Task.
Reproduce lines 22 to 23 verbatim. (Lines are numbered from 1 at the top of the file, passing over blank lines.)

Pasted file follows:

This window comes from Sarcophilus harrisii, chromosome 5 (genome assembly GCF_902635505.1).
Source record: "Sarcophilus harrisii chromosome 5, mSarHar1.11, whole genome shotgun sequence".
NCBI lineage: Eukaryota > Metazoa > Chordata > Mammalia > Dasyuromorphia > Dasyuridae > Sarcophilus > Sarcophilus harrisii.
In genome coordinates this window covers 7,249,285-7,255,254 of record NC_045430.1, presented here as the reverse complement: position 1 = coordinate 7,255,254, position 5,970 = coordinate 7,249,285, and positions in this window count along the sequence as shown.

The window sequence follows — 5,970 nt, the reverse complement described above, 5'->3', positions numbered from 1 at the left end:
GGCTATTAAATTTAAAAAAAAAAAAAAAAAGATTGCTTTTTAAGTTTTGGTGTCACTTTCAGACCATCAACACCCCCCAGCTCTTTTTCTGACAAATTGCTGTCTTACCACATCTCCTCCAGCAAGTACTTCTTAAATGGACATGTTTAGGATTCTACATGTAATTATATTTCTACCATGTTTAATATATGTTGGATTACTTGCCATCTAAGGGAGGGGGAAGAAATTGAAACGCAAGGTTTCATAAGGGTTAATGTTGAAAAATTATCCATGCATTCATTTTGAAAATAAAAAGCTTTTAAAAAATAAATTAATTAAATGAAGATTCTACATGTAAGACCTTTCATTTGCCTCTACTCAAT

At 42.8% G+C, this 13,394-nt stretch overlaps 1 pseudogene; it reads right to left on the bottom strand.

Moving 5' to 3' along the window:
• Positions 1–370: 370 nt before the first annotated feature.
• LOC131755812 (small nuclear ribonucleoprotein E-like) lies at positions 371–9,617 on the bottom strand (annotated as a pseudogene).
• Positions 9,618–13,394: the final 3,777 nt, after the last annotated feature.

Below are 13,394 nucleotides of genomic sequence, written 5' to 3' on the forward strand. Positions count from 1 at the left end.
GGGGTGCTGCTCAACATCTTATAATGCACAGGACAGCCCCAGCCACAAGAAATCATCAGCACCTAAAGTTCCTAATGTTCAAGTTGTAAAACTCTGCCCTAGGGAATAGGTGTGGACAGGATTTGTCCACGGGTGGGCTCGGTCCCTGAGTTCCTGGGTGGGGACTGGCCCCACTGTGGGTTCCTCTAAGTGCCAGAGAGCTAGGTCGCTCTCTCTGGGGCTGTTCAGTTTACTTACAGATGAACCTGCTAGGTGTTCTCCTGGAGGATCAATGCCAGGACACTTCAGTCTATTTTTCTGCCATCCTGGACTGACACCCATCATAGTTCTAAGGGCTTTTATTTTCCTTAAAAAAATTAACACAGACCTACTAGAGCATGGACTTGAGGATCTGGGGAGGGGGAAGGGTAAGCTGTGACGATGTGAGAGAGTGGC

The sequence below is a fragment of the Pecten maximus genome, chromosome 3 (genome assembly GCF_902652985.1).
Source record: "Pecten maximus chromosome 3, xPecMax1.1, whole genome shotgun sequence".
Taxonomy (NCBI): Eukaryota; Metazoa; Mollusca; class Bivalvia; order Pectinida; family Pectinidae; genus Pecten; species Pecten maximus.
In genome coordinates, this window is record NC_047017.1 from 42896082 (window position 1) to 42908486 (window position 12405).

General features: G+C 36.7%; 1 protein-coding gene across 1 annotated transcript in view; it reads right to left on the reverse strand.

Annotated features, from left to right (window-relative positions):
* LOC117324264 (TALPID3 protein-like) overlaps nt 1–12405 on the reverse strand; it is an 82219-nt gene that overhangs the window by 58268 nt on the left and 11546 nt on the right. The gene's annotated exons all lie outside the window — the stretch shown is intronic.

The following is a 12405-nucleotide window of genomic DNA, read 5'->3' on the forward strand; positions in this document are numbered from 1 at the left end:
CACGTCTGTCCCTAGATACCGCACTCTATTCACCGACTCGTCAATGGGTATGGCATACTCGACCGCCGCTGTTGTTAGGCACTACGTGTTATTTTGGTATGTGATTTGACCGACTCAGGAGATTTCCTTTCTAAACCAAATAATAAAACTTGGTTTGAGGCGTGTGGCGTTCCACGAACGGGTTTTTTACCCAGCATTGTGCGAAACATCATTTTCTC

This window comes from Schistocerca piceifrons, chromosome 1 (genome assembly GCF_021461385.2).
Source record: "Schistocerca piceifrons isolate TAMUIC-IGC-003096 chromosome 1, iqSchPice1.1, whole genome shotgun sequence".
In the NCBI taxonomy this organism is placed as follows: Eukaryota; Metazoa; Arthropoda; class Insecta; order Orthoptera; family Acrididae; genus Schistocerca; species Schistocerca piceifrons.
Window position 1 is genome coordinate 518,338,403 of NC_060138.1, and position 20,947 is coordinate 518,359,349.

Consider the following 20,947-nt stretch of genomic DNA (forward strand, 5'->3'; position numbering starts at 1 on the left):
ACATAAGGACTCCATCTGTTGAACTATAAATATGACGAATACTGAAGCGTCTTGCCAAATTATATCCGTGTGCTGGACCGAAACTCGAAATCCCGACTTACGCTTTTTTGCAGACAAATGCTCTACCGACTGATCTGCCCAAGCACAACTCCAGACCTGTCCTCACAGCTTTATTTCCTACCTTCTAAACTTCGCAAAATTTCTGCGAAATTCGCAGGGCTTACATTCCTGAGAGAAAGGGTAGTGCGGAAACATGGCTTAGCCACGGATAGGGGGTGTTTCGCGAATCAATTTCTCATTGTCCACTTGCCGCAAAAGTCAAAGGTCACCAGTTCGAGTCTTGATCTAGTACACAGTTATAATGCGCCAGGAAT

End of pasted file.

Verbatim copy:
CACGTCTGTCCCTAGATACCGCACTCTATTCACCGACTCGTCAATGGGTATGGCATACTCGACCGCCGCTGTTGTTAGGCACTACGTGTTATTTTGGTATGTGATTTGACCGACTCAGGAGATTTCCTTTCTAAACCAAATAATAAAACTTGGTTTGAGGCGTGTGGCGTTCCACGAACGGGTTTTTTACCCAGCATTGTGCGAAACATCATTTTCTC

This window comes from Schistocerca piceifrons, chromosome 1 (genome assembly GCF_021461385.2).